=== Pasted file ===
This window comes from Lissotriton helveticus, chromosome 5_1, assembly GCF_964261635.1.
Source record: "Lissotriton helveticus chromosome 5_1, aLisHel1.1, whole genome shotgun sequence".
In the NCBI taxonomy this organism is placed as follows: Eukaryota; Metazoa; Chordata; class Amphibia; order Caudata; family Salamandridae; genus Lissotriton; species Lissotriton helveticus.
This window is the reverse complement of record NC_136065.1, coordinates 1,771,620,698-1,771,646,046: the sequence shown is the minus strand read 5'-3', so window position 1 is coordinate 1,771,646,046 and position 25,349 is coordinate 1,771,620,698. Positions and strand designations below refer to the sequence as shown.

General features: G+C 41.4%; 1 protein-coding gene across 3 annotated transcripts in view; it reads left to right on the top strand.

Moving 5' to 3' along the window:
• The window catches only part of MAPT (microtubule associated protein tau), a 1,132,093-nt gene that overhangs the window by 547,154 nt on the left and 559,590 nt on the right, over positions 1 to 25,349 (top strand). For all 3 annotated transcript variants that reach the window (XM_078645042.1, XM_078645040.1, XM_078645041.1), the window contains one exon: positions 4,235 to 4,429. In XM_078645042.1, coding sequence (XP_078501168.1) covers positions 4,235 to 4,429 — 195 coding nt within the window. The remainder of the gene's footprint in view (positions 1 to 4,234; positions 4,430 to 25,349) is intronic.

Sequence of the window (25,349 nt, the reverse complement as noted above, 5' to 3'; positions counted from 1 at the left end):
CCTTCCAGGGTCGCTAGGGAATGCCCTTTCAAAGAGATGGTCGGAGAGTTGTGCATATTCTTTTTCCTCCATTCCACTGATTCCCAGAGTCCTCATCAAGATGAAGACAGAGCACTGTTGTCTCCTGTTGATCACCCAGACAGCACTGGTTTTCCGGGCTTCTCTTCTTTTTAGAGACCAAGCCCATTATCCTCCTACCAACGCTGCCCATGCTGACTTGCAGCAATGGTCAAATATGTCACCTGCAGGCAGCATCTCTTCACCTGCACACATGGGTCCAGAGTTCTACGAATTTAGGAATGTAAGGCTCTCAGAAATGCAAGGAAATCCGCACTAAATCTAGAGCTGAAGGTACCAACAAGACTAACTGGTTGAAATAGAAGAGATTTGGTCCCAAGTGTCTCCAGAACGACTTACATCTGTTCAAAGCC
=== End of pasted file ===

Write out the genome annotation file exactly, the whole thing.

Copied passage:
This window comes from Lissotriton helveticus, chromosome 5_1, assembly GCF_964261635.1.
Source record: "Lissotriton helveticus chromosome 5_1, aLisHel1.1, whole genome shotgun sequence".
In the NCBI taxonomy this organism is placed as follows: Eukaryota; Metazoa; Chordata; class Amphibia; order Caudata; family Salamandridae; genus Lissotriton; species Lissotriton helveticus.
This window is the reverse complement of record NC_136065.1, coordinates 1,771,620,698-1,771,646,046: the sequence shown is the minus strand read 5'-3', so window position 1 is coordinate 1,771,646,046 and position 25,349 is coordinate 1,771,620,698. Positions and strand designations below refer to the sequence as shown.

General features: G+C 41.4%; 1 protein-coding gene across 3 annotated transcripts in view; it reads left to right on the top strand.

Moving 5' to 3' along the window:
• The window catches only part of MAPT (microtubule associated protein tau), a 1,132,093-nt gene that overhangs the window by 547,154 nt on the left and 559,590 nt on the right, over positions 1 to 25,349 (top strand). For all 3 annotated transcript variants that reach the window (XM_078645042.1, XM_078645040.1, XM_078645041.1), the window contains one exon: positions 4,235 to 4,429. In XM_078645042.1, coding sequence (XP_078501168.1) covers positions 4,235 to 4,429 — 195 coding nt within the window. The remainder of the gene's footprint in view (positions 1 to 4,234; positions 4,430 to 25,349) is intronic.

Sequence of the window (25,349 nt, the reverse complement as noted above, 5' to 3'; positions counted from 1 at the left end):
CCTTCCAGGGTCGCTAGGGAATGCCCTTTCAAAGAGATGGTCGGAGAGTTGTGCATATTCTTTTTCCTCCATTCCACTGATTCCCAGAGTCCTCATCAAGATGAAGACAGAGCACTGTTGTCTCCTGTTGATCACCCAGACAGCACTGGTTTTCCGGGCTTCTCTTCTTTTTAGAGACCAAGCCCATTATCCTCCTACCAACGCTGCCCATGCTGACTTGCAGCAATGGTCAAATATGTCACCTGCAGGCAGCATCTCTTCACCTGCACACATGGGTCCAGAGTTCTACGAATTTAGGAATGTAAGGCTCTCAGAAATGCAAGGAAATCCGCACTAAATCTAGAGCTGAAGGTACCAACAAGACTAACTGGTTGAAATAGAAGAGATTTGGTCCCAAGTGTCTCCAGAACGACTTACATCTGTTCAAAGCC